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Buzzfeed, Inc. v. DOJ, No. 18-1556, 2024 WL 195751 (D.D.C. Jan. 18, 2024) (Chutkan, J.)


Buzzfeed, Inc. v. DOJ, No. 18-1556, 2024 WL 195751 (D.D.C. Jan. 18, 2024) (Chutkan, J.)

Re:  Request for records concerning acquisition and use of lethal injection drugs

Disposition:  Granting defendant’s motion for partial reconsideration

  • Litigation Considerations, Waiver of Exemptions in Litigation & “Reasonably Segregable” Requirements:  “The court erred in ordering supplemental briefing on the issue of withholding contractor names pursuant to FOIA exemption 4 because Plaintiff waived the issue.”  “The Government informed Plaintiff of the information it withheld pursuant to specific exemptions in a Vaughn index.”  “That index disclosed that the Government applied exemption 4 to contractor names.”  “In its summary judgment briefing, however, Plaintiff expressly claimed that the only exemption 4 issue remaining was the withholding of ‘the names and descriptions of the substances, prices, delivery dates, and expiration dates.’”  “Thus, Plaintiff demonstrated an understanding of exemption 4 withholdings, and chose not to challenge . . . the Government’s withholding of contractor names pursuant to exemption 4.”  “The interests of justice also support granting the motion for reconsideration.”  “Plaintiff chose not to press the contractor names issue . . . .”  “Rather, Plaintiff chose to focus on other issues and not to preserve a contractor names challenge . . . .”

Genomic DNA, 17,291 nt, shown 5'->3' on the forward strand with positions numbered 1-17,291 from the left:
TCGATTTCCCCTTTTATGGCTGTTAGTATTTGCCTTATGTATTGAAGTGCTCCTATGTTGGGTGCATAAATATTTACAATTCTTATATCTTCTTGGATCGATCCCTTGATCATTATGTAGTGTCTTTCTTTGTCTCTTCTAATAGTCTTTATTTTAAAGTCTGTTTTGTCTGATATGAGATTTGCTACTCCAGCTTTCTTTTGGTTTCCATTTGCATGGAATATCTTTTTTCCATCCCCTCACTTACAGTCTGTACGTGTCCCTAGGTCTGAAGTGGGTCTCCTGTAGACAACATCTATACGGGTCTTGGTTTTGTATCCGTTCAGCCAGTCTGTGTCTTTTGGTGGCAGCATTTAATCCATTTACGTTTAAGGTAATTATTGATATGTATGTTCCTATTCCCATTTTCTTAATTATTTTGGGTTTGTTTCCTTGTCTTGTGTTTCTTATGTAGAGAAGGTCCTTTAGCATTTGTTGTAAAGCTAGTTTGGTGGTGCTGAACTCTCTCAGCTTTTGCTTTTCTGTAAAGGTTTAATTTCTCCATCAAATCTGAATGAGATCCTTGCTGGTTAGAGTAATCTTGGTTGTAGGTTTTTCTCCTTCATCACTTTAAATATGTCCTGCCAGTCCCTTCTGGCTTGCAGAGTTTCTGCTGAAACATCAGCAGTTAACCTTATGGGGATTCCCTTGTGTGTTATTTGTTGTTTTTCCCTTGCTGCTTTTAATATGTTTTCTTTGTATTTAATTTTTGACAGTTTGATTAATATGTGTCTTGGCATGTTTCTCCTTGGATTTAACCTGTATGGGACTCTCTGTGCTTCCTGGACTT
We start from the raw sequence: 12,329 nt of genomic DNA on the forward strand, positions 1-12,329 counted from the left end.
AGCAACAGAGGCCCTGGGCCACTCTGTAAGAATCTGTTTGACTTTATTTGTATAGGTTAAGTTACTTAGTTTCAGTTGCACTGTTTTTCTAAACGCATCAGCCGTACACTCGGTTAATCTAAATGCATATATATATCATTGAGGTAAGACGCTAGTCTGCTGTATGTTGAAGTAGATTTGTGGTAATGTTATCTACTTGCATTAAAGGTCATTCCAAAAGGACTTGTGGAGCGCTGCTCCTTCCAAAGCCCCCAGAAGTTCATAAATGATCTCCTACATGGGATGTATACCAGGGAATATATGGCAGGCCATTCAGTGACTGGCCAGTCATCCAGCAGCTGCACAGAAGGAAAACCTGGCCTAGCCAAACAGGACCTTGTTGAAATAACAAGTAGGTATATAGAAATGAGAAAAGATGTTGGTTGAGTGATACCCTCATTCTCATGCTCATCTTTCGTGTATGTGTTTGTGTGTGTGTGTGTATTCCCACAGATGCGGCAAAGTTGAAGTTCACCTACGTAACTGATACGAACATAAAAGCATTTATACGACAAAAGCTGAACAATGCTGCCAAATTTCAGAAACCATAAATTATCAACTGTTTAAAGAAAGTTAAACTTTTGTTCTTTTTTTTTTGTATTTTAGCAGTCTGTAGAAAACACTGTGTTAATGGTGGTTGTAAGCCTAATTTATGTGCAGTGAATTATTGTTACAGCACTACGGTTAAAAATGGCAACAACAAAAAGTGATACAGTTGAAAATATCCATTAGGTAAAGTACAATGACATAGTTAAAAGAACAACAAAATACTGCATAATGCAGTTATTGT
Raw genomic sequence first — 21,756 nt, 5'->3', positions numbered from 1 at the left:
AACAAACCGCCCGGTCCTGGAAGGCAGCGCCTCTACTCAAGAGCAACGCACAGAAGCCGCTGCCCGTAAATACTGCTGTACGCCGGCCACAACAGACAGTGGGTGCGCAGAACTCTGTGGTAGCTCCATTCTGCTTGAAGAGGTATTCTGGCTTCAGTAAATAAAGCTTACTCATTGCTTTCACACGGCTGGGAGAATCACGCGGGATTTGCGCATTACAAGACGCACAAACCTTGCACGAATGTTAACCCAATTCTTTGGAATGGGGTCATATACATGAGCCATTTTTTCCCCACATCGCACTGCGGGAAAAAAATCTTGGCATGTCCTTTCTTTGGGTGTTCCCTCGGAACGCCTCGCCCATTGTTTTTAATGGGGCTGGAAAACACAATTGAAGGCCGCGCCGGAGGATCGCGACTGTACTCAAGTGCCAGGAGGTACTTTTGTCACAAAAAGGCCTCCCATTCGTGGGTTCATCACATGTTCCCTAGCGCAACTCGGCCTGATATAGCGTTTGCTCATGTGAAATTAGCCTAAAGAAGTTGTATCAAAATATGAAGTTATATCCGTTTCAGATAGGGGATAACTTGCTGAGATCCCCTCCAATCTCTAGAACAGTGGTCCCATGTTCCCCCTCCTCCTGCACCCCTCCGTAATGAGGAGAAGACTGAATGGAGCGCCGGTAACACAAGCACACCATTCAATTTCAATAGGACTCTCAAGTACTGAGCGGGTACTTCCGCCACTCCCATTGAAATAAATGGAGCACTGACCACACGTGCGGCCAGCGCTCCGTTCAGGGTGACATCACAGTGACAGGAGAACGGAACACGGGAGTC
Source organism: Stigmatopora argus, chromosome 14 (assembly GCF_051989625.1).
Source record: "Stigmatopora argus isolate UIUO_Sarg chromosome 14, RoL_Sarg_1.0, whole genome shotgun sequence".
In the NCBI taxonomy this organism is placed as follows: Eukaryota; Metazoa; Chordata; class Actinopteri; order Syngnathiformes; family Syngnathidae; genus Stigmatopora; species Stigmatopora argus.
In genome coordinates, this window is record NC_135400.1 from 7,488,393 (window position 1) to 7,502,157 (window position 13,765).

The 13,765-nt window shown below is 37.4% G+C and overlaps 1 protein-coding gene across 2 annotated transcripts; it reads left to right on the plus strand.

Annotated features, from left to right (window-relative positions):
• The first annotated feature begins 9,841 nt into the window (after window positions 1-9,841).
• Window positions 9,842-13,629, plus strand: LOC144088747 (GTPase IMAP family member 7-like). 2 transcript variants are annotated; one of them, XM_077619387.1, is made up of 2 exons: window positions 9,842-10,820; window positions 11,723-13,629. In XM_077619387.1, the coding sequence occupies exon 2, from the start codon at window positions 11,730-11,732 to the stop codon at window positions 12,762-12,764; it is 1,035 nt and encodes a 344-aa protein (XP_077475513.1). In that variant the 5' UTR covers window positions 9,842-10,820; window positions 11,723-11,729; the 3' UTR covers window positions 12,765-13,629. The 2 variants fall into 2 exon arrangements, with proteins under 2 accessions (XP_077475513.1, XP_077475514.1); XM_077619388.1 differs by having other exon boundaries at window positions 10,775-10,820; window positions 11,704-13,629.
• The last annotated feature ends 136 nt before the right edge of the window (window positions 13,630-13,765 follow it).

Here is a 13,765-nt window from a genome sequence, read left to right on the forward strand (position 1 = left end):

“Plaintiff does not contest that it waived and failed to brief the contractor names issue.”  “Instead, it argues that supplemental briefing is warranted on alternate grounds.”  “First, because [of] an intervening change in the law . . . .”  “That argument fails for several reasons.”  “An intervening change in the law can only excuse waiver if the legal basis for the issue ‘did not exist at the time,’ . . . yet Plaintiff fails to explain how [a recent case] changed controlling law regarding the contractor names . . . .”  “In addition, Plaintiff’s notice of supplemental authority did not request supplemental briefing or even attempt to place the contractor names issue back on the table.”

    “Next, Plaintiff argues that supplemental briefing was appropriate because of ‘independent reasons specific to FOIA cases.’”  “It contends that because FOIA requires the court to determine whether the agency has disclosed all non-exempt portions of the document that are reasonably segregable from the withheld portions, ‘the [c]ourt was required to ensure [the contractor names] were properly redacted’ even if Plaintiff did not challenge the withholding.”  “But this confuses the court’s ability to raise segregability sua sponte with an obligation to do so.”  “The segregability principle does not require the court to address a waived issue.”  “As the Government correctly notes, ‘[i]f that were the case, then a Plaintiff could never waive a challenge to an agency’s withholdings and the courts would be burdened with addressing the application of FOIA exemptions that both parties agreed were no longer in dispute.’”

    “Plaintiff also notes that ‘courts in FOIA cases routinely exercise their discretion to consider exemption issues not raised by the parties.’”  “This argument again conflates the court’s discretion with the court’s obligations.”  “Finally, Plaintiff argues that justice does not favor reconsideration because any prejudice to the Government is ‘minimal,’ and the public remains interested ‘in knowing who supplied [the] government with lethal substances’ regardless of whether those substances were ultimately used in executions.”  “Any potential public benefit of disclosing the names of lethal injection contractors, however, is outweighed by the interest in holding experienced litigants to their concessions and avoiding unnecessary litigation burdens, especially considering the current moratorium on federal executions.”  “The court erred, and Plaintiff should not unjustly benefit from the oversight.”
Court Decision Topic(s)
District Court opinions
Litigation Considerations, Wavier of Exemptions in Litigation
Litigation Considerations, “Reasonably Segregable” Requirements
Updated February 20, 2024